Dale Tuggy

Dale Tuggy is Professor of Philosophy at the State University of New York at Fredonia, where he teaches courses in analytic theology, philosophy of religion, religious studies, and the history of philosophy.

4 Comments

  1. James Goetz
    June 7, 2017 @ 11:39 pm

    Hi Dale,

    Thank you for this post. I first clarify that I did not read McLatchie’s post, so I cannot comment on the cohesiveness of his post.

    That said, Luke’s teaching of the Holy Spirit’s submission to the Lord Jesus Christ is a clear indication of Christ’s divine association. That said, Luke is unclear about the ontology of Christ’s divine association. Also, the Lord Jesus Christ in the Gospel of Luke identifies himself with the ambiguous Daniel 8 Son of Man coming from the sky. The Son of Man in Daniel 8 is ambiguous in multiple ways. The beasts and the Son of Man are juxtaposed as both kings and kingdoms. Also, the Son of Man is juxtaposed as both divine and human. Furthermore, Old Testament concepts of divine beings included the uncreated Lord and created divine beings such as angels, so the divinity of the Son of Man is ambiguous. All of this makes Luke’s Christology ambiguous; while it easily coheres with a doctrine of divine-human incarnation, regardless if the divine nature is created or uncreated.

    Per your “Worse, 3 is incompatible with every Christian’s belief that there are differences between God and Jesus.” No, both Tertullian and Gregory the theologian compared the Trinity to an ancient coregency that does not cohere with classical identity. The strict numerical identity breaks down into what I call “impure relative identity” in the case of a coregency. In this analogy, the Father, Son, and Holy Spirit are each identical to the Lord. This identity also works with what Augustine called a “functional hierarchy.”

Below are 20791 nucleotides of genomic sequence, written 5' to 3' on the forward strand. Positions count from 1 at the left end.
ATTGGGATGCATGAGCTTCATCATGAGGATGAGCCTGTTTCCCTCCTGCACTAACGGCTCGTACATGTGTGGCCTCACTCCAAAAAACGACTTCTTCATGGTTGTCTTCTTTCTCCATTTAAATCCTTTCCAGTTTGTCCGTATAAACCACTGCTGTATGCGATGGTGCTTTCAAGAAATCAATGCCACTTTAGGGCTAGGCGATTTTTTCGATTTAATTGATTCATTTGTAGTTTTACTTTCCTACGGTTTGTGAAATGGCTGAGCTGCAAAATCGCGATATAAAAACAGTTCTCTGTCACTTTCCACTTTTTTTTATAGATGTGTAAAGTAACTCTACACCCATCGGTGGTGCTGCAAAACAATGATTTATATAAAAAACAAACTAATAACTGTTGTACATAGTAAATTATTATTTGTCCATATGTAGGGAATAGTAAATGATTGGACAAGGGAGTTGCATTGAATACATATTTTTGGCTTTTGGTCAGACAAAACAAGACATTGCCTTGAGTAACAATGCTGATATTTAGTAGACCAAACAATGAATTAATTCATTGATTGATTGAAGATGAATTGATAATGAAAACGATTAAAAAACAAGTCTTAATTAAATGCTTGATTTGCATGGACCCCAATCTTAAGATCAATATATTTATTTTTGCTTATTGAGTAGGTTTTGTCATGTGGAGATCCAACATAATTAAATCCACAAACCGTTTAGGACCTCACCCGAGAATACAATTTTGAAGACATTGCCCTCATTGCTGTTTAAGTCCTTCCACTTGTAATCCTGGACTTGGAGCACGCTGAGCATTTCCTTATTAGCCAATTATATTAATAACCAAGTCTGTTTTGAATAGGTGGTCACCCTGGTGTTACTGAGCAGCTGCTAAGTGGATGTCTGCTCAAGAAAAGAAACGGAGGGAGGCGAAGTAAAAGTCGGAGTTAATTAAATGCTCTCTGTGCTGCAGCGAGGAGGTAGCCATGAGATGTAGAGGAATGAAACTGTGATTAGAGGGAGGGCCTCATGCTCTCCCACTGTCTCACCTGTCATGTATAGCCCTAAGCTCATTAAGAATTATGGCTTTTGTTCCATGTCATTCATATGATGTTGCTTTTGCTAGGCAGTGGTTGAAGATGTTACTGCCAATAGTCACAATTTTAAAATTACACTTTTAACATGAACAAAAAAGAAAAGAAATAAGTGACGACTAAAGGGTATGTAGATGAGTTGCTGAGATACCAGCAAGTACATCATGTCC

In sum, the context of impure relative identity and functional hierarchy can make all Christological imagery in Luke and Acts fits with Trinitarianism.

    Pax,

    Jim

  2. Rivers
    June 7, 2017 @ 8:22 pm

    Dale,

    I’m glad you posted prompt response to Jonathan McLatchie’s blog post.

    Great job!

    Rivers 🙂

  3. Sean Holbrook
    June 7, 2017 @ 6:18 pm

    Look forward to your book coming into physical print. I’d love to get a copy when it does. I’ve been listening to your podcasts more lately and you remind me of me—but you’re smarter haha. That philosophy and logic stuff… I love it, but I’m not as good at it.

    Mr. McLatchie doesn’t understand prophecies. It’s amazing how one can understand prophecy and how a man can fulfill God’s words all through the OT and no one ever thought the man was literally God… yet when we get to the NT that gets thrown out the window. I guess next Mr. McLatchie will say that Cyrus was God himself? Has he read through that prophecy of Isaiah 45? It says Cyrus will save Israel(and he did), but YHWH said He will do it. Do we now conclude that Cyrus = YHWH? This is inane.

    There’s nothing trinitarian in formula in Acts…anywhere. The rose-colored glasses are thick on this Mr. McLatchie.

    P.S. Why you make me do maths to leave you a comment Dale? I haven’t done my times tables in years haha

    • Rivers
      June 7, 2017 @ 8:26 pm

      Sean,

      Good points. I also noted some of the implication of McLatchie’s “logic” (?) in response to his post on Facebook.

      It seems that the deity of Christ fanatics have arbitrarily introduced a “Trinitarian Mindset” into the cultural background of the NT.

      Rivers 🙂